Surveyors are often criticised for passing the buck and recommending further reports by one white van man or another. There are often good reasons for this; surveyors cannot be experts in all aspects of a building and in many cases specialist equipment is required to test the services. They are also fearful of being sued if they miss anything so although they could make a good guess at the quality of, for instance an electrical installation, they would rather defer to a specialist.
The 5 most common specialist reports that surveyors recommend are:
Damp and timber specialist
Probably the most common report for older properties and the one that most worries the public. Most surveyors will recommend this report as soon as their moisture meter turns amber or red. In most cases it will be caused by bridging of the damp proof course where some cowboy building work has been carried out. Rising damp is relatively rare and not that difficult or expensive to remedy. If a patio is bridging the damp proof course it will be considerably more expensive. Choose a member of the BWPDA and don’t be afraid to pay for the report as most of the more professional firms will make a charge. Timber problems such as dry rot or beetle attack will often be related to dampness combined with a lack of ventilation. Your report should recommend on how the conditions that caused the attack can be improved as well as the replacement of affected timbers.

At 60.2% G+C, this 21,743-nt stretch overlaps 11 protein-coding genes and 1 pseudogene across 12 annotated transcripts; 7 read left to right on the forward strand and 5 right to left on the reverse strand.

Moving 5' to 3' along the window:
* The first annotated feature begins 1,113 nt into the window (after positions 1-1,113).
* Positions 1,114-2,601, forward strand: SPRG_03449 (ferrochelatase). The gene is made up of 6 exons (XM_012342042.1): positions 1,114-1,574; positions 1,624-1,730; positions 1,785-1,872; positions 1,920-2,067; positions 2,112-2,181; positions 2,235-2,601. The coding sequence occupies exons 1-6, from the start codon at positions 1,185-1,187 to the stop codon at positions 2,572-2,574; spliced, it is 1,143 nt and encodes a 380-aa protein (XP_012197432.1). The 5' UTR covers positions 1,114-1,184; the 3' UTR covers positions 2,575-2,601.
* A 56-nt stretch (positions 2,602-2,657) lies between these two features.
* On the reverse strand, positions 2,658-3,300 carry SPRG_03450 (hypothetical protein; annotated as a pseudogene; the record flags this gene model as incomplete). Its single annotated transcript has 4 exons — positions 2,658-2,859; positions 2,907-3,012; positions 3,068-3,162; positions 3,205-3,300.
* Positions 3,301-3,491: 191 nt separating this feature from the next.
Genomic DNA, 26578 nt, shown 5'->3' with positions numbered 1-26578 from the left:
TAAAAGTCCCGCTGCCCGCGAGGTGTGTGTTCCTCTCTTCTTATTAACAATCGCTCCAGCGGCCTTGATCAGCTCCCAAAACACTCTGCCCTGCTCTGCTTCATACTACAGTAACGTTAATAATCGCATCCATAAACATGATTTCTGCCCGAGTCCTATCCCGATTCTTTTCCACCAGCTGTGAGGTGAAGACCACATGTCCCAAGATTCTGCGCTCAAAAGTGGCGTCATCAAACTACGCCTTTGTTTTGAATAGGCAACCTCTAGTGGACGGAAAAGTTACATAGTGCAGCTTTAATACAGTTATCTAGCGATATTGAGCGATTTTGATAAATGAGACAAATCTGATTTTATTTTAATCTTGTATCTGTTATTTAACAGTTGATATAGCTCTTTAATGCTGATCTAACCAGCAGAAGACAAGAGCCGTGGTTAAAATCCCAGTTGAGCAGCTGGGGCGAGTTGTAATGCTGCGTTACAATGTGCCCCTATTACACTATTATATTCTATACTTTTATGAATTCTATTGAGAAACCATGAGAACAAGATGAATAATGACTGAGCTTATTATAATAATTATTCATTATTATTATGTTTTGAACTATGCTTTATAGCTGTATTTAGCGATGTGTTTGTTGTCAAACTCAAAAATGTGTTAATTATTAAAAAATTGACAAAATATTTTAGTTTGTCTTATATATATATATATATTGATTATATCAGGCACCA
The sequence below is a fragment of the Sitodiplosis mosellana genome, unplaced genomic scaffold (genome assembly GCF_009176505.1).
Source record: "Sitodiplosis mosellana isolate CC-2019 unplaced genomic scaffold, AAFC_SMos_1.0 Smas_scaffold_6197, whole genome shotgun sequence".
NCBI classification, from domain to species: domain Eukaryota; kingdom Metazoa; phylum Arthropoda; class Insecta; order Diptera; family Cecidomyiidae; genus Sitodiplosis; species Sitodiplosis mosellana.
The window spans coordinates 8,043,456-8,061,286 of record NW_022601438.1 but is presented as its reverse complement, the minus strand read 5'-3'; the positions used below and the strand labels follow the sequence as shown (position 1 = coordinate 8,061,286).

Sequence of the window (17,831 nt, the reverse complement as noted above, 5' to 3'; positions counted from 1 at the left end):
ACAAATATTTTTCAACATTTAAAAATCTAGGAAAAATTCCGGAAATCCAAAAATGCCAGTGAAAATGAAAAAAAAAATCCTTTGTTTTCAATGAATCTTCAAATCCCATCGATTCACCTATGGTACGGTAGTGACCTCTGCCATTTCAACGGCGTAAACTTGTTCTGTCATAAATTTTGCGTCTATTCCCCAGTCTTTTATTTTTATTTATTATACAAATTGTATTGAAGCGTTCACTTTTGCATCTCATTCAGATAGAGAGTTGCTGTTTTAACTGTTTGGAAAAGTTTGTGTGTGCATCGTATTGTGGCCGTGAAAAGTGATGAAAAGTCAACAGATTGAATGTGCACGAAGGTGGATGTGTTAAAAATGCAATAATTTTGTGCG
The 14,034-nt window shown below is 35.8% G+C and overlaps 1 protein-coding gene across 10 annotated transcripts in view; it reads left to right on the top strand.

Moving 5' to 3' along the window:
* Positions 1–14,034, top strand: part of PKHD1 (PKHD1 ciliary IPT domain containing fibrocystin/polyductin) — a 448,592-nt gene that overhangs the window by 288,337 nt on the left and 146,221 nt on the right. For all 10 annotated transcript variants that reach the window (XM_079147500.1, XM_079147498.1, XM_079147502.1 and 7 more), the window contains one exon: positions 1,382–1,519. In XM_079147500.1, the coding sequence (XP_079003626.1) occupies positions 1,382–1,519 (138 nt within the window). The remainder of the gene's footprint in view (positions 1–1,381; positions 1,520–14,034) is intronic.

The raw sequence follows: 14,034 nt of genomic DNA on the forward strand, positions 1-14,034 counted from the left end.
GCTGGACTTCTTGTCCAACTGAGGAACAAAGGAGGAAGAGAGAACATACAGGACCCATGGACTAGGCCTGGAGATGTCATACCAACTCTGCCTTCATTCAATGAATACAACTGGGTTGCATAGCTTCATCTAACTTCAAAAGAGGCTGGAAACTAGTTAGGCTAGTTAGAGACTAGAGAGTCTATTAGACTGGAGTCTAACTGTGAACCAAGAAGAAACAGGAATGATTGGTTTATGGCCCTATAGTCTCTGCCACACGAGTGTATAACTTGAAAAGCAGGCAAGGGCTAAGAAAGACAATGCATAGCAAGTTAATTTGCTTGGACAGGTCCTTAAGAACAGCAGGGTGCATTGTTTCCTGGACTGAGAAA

The central heating system
If the central heating system is complex, has been added to or is more than a few years old it is likely that a test will be recommended. This should be carried out by a CORGI registered gas engineer. Just because a test is recommended doesn’t mean that there is a serious problem.
The Electrical Installation
Similarly to the central heating a test is often recommended of the electrical installation. A test may be triggered by many things including a lack of certification (evidenced by the sticker put on the consumer unit when it is tested every 5 years), DIY additions (usually surface mounted and often with unprotected cables), lack of earth bonding (the green and yellow wire) or just the presence of older re-wireable fuses. The main professional body is the NICEIC .
Most surveyors should recognize historical settlement in older properties and not alarm you by recommending a structural report. If you are buying an Edwardian or Victorian property, particularly where the sub soil is shrinkable clay, you should expect movement. A structural engineer should only be called in if the movement is recent or progressive. Use a member of the Institution of Structural Engineers and ask them to look specifically at the problem highlighted by the surveyor rather than the whole property. Your solicitor should also enquire if the owner’s insurance company is aware of the problem.
This will normally be recommended if the surveyor cannot get a good view of some of the roofs. Surveyors will only have a ladder with them that extends to about 3 meters so any flat roofs above this will not be inspected. This will also be the case with butterfly roofs or roofs with shallow pitches where the covering cannot be seen from ground level with the aid of binoculars. Try and get a personal recommendation and again don’t be afraid to pay for the report as you may find it hard to get a roofer to look at a property that you do not yet own without charging.